The Hispanic National Bar Association this week announced that its new Cuba Task Force will focus on ensuring that the thawing relationship between the United States and Cuba moves forth in a way that benefits everyone involved.
As the the United States’ relationship with Cuba gets cozier, the Hispanic National Bar Association is ready to help.
HNBA is launching a task force directed at the revitalized relationship between Cuba and the U.S. The members of the organization’s “Cuba Task Force” will present themselves as a resource for the renewed U.S.-Cuba partnership.
“We must ensure that the policy changes that are advanced not only improve business and economic opportunities between our nations, but also promote the civil and human rights of all Cubans on the island,” HNBA National President Robert Maldonado said in a statement.
Joining other industry groups and associations, HNBA wants to be a helping hand in business, economic, and legal connections between the United States and Cuba.
While the five-decade-old embargo on Cuba remains in effect in most cases, the U.S. began renewing diplomatic ties last year, opening the door for business connections beyond the current allowed exceptions, along with more travel freedoms.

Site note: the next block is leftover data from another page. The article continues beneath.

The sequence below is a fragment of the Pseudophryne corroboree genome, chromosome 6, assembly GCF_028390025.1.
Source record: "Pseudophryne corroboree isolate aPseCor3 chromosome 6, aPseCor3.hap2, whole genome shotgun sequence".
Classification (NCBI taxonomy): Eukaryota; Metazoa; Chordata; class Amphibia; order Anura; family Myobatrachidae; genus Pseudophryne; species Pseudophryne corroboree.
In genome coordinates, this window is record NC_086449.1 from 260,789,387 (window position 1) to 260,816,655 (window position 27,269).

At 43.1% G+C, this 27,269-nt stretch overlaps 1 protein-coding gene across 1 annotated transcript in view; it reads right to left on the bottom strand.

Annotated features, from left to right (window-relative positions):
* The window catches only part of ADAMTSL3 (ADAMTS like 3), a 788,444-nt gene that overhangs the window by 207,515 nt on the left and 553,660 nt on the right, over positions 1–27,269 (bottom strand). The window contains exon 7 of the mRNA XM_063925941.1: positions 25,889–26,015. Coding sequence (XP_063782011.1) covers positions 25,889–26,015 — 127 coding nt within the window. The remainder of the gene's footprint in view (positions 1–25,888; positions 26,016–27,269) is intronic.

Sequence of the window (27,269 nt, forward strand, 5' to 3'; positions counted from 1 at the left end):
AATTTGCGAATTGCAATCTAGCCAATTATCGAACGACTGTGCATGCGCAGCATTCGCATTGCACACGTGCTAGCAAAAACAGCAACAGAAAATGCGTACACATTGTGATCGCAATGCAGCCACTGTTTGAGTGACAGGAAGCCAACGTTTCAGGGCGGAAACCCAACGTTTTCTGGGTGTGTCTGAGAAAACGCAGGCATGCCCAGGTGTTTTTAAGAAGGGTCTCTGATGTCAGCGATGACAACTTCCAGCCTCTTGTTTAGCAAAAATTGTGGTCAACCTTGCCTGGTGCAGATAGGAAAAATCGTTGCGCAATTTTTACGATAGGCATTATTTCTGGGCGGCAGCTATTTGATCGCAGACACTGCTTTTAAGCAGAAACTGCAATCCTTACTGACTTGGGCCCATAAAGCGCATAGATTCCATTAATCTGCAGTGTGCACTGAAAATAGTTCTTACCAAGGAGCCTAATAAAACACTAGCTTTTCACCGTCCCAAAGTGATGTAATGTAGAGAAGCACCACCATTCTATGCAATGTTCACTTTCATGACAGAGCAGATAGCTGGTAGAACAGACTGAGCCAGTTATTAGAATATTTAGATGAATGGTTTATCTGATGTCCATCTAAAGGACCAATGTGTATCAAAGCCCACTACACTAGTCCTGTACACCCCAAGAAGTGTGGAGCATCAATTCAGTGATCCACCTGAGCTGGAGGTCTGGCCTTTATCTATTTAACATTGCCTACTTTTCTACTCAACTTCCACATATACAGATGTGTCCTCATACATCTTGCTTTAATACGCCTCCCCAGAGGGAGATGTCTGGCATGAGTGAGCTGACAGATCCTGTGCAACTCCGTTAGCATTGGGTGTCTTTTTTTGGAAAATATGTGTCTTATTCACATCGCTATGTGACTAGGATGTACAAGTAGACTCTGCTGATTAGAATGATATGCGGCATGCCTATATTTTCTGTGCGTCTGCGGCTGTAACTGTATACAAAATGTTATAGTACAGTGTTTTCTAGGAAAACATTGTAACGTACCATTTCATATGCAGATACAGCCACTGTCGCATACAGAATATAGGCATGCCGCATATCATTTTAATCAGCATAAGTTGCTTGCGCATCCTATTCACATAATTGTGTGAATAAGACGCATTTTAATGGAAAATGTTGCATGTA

The diplomatic shift is pivotal in enabling two geographically adjacent countries to build new relationships, and HNBA is in a position to help make those relationships happen.
“The historic changes in our nation’s diplomatic relations with Cuba are already having immediate and long-term effects on the families, organizations, and economies of each nation,” Maldonado said.
HNBA joins other industry groups and associations—including those in education, travel, tourism, and business—with its new initiative. The task force will provide legal analysis and policy recommendations.
“Working with key HNBA members and other stakeholders, the newly formed Cuba Task Force will amplify these priorities and communicate directly with those policymakers in Washington, D.C.,” Maldonado said.
HNBA and its task force members will help their American cohorts connect to its community in Cuba, standing up for business development from the U.S. and humanitarian issues in Cuba.
Annie Hernandez, president of the Cuban American Bar Association, is among individuals from law firms, businesses, and related groups who will take part.
Patrick deHahn, associations now
August 24, 2016